But that is the point. When I install something on a desktop-like form factor, I expect its behavior to match. CloudReady takes you away from that experience, and the transition is not comfortable. You feel very limited. This makes a lot of sense for schools, for instance, where you do want to lock down the devices, and make them simple for reuse. In a home setup, why would you go for just cloud, when you can have that plus any which desktop application on a typical system? After all, nothing prevents you from launching a browser and using Google applications, side by side with your desktop stuff. It's the same thing.

The notion of reviving old hardware is a bit of a wishful thinking. My eeePC test shows that it gets completely crippled when you run HD content in either Firefox or Chrome. An operating system based on Chromium OS will not drastically change that. It cannot do that. Maybe you will have better performance than having Windows there, the same way I opted for a Linux setup on the Asus netbook, but there are physical limits to what old hardware can accomplish.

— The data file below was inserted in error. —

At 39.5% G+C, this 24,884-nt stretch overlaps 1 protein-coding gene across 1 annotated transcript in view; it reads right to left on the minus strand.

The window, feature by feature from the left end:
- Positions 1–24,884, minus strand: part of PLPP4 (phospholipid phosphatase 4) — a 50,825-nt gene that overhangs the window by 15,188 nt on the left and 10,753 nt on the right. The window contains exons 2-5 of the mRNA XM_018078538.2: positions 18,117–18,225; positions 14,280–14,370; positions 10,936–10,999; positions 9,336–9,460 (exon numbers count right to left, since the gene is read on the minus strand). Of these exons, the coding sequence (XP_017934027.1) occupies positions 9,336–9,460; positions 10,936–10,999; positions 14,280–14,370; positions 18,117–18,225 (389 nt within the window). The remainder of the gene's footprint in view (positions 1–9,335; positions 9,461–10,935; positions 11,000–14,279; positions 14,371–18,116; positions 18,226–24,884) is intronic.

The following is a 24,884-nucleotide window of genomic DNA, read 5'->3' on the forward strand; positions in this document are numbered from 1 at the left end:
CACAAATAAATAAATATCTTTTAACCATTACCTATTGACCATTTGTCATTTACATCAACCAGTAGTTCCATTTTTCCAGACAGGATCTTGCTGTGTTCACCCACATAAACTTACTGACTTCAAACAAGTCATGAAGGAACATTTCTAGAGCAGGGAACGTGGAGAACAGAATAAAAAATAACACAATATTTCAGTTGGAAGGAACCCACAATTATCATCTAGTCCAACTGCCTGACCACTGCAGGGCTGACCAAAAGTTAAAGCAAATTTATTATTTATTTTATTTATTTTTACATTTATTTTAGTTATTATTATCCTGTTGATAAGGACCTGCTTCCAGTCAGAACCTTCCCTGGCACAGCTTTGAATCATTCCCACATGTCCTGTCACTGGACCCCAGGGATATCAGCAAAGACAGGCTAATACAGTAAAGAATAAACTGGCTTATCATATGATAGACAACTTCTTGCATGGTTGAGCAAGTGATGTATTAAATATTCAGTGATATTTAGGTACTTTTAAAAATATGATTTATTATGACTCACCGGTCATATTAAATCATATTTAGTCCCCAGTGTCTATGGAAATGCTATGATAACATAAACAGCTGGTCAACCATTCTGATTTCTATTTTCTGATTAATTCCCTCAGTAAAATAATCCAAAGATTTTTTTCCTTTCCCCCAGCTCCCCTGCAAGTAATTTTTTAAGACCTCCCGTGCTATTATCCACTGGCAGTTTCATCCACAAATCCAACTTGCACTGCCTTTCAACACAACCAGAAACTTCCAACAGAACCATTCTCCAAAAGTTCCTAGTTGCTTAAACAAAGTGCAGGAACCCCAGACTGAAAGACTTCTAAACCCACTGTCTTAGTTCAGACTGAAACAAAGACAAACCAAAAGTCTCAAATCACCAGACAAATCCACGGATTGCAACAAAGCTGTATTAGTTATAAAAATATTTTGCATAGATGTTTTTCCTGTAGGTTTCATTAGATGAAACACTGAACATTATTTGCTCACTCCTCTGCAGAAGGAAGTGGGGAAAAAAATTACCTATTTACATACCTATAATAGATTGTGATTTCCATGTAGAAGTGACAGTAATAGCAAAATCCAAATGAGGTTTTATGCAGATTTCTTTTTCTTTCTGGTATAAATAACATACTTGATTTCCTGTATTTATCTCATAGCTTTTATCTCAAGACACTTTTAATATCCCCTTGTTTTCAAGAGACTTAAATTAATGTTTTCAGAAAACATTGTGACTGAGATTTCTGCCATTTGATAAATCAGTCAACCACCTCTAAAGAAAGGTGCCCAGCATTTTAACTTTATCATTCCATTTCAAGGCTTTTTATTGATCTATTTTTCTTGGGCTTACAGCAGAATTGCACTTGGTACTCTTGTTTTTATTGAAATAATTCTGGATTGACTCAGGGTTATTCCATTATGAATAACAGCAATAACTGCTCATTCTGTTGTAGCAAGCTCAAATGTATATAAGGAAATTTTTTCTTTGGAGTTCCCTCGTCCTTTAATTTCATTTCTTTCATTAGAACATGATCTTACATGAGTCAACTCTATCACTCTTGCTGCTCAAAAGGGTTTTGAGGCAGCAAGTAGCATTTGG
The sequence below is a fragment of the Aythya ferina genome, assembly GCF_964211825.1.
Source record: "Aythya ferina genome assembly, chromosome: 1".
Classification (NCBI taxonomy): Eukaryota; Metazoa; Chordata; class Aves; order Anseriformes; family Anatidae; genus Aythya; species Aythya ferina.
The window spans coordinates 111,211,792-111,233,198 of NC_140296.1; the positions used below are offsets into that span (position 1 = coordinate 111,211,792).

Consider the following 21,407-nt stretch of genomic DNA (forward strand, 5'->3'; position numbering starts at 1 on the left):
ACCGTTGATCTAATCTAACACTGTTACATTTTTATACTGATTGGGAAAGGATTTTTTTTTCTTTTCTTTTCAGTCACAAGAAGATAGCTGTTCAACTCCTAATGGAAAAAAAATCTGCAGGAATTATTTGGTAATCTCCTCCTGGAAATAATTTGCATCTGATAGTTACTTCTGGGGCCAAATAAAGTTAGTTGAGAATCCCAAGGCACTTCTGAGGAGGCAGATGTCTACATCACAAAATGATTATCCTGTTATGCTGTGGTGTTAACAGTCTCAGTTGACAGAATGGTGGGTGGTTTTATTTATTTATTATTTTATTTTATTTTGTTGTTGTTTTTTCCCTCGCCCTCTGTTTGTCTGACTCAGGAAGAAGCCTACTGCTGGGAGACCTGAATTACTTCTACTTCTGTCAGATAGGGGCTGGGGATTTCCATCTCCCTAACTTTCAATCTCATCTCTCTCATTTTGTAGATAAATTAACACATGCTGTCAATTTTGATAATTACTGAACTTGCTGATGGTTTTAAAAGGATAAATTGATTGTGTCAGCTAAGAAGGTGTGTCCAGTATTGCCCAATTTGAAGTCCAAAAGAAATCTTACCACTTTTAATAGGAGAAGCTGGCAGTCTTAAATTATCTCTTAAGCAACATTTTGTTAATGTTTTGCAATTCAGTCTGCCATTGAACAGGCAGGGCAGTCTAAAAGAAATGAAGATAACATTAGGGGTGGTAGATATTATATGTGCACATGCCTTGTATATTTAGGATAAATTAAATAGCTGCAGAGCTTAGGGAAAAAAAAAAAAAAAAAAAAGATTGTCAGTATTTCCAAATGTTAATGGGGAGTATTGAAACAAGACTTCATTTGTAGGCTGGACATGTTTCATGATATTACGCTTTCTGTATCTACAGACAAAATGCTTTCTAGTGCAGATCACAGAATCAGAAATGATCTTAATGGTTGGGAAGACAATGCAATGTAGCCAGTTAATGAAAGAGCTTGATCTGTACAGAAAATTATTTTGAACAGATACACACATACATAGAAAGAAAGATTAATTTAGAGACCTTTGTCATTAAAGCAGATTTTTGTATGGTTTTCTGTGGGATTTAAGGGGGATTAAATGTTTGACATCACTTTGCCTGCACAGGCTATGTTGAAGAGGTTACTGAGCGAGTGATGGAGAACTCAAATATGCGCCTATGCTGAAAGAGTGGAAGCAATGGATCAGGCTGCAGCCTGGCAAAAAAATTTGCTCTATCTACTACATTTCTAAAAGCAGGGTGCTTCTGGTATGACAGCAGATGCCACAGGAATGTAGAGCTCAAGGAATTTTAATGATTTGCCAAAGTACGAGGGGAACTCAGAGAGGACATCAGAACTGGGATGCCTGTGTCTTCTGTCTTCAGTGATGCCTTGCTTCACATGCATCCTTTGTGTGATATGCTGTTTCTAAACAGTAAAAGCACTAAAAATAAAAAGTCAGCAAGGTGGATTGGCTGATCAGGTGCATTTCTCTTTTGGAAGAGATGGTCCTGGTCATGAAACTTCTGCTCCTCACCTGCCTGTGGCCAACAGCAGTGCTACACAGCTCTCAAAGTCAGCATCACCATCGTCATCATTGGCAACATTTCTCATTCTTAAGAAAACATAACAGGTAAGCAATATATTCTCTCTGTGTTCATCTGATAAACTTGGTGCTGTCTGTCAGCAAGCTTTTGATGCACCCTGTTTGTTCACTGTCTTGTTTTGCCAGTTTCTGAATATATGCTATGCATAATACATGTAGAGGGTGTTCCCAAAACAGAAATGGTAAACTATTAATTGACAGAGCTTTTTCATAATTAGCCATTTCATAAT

And then, there's the whole question of cloud ... Most people might be comfy with this, after having used smartphones for a while, but I don't think this is anything novel or mindblowing. CloudReady works as advertised, it's a very cool concept, but ultimately, it gives you a browser on steroids. Google and Neverware have their own agenda for doing this, but for home users, there really isn't any added value in transforming their keyboard-and-mouse box into a browsing portal. So if you ask me, am I ready for the cloud, the answer is, only when it becomes sophisticated enough to match my productivity and freedom of creativity. And for you, do you want a simple, locked down, secure and entirely Google machine that isn't a mobile phone or a dedicated piece of hardware? The answer is 42.